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Huge number of social housing tenants committing fraud

Research has revealed that thousands of tenants in social housing are committing fraud by illegally sub-letting the property. The problem is thought to be much more widespread than official figures suggest which indicate the cost to be close to £2billion each year.

Researchers estimate that almost 170,000 properties were being fraudulently sub-let in the United Kingdom, which is 3% of the nation’s five million social homes. The detailed research examined data covering 150,000 properties which are all protected by landlord insurance and run by ten local councils and housing associations. While looking for potential fraud they looked at the tenancy lists, compared the registered tenant’s credit activity and whether the results matched the address it was associated with. They also looked at any credit activity by other adults who were using the council or housing association property as their home address.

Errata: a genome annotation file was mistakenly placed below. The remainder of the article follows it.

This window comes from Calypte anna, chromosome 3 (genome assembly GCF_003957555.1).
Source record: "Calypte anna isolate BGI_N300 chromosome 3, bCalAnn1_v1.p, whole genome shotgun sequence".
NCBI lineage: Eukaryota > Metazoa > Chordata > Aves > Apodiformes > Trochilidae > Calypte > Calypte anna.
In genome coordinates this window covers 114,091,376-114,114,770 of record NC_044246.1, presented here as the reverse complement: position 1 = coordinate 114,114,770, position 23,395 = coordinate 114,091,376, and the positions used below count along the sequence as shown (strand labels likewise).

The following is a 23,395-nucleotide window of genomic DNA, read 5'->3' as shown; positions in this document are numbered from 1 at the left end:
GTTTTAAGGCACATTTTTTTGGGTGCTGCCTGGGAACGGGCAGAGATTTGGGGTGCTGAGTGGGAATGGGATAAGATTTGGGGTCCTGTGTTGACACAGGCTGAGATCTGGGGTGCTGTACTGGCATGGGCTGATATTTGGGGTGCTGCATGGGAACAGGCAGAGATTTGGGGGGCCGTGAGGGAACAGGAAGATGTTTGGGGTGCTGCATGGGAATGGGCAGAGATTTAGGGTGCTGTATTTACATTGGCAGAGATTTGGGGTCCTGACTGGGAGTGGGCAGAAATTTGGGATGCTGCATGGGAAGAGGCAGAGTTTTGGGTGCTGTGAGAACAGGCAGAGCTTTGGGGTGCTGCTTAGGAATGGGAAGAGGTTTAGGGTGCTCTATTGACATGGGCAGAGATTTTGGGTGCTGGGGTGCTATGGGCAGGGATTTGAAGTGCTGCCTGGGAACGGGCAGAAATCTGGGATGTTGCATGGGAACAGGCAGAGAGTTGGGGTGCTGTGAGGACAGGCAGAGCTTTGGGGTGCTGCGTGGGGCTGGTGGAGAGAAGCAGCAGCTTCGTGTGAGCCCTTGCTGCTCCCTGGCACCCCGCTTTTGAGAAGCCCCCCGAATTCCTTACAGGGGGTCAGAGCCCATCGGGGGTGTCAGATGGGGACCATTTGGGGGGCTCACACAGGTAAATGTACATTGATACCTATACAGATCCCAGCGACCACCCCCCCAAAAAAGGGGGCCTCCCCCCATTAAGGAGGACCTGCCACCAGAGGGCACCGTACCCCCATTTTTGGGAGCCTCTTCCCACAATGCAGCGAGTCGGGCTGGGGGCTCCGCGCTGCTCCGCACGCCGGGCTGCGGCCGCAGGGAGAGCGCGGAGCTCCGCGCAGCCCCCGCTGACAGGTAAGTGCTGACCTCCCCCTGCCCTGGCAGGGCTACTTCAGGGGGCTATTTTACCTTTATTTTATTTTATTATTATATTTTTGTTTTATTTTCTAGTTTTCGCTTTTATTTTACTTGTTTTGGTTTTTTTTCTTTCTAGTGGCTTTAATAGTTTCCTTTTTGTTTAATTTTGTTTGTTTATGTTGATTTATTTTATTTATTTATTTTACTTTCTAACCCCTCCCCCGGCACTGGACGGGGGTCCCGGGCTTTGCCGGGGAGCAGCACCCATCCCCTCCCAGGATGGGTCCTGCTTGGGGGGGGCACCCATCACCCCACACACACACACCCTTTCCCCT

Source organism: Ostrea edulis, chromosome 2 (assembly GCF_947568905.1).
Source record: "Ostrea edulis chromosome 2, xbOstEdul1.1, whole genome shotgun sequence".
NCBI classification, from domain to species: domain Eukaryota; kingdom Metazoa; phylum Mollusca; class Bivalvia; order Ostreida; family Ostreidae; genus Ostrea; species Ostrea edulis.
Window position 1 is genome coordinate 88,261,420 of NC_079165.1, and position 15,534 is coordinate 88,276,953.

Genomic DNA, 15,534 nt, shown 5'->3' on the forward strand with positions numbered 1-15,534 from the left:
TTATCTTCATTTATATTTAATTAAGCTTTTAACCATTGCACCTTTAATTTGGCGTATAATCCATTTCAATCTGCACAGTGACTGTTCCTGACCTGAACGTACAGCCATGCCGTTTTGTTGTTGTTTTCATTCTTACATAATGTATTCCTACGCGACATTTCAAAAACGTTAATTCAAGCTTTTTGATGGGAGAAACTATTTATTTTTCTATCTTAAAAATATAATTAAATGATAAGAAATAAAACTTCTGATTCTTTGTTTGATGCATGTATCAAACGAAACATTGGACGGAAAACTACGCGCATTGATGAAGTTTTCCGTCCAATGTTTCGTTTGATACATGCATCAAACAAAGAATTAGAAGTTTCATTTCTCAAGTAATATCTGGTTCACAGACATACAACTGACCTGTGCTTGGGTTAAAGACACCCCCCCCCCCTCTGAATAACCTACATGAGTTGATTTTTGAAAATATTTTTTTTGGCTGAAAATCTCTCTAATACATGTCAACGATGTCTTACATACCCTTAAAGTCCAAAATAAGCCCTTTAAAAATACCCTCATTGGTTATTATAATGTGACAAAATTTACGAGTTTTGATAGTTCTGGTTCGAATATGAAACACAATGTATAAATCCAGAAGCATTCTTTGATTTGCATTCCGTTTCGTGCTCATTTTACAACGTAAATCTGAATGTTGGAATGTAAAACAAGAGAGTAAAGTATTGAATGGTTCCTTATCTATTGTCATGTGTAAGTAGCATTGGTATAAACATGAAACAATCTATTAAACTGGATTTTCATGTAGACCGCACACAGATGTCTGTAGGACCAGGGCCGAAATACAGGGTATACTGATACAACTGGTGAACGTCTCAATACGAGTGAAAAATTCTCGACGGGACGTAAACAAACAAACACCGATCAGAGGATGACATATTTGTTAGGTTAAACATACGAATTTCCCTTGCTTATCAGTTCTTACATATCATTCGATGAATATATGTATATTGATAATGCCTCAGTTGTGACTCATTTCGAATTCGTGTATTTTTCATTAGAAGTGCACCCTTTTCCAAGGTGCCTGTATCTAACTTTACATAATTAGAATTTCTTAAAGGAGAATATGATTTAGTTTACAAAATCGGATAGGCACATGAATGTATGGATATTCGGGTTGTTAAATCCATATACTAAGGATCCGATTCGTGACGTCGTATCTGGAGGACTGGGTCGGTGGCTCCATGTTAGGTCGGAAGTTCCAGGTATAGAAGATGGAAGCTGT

Social housing tenancy fraud is the use of social housing by a tenant who is not entitled to live in that property. It includes unauthorised subletting for profit to individuals who are not allowed to live there. It also includes submitting false information in the housing application and acquiring buy to let insurance to get the tenancy. Illegally sublet properties is a nationwide problem and is forcing councils to put people in temporary accommodation, which costs around £20,000 each year per tenant.

Nick Mothershaw, a director of fraud and identity solutions, said “Our initial research suggests that the level of social housing tenancy fraud in Britain could be much higher than previously estimated. It also demonstrates how more effective data matching can quickly provide a reliable indication of what could be illegal occupancy and subletting. This means investigators can prioritise and deal swiftly with fraudulent cases. Reducing social housing tenancy fraud will significantly reduce the cost of temporary accommodation which we estimate to be at over £2billion a year.”

By Simon Dack

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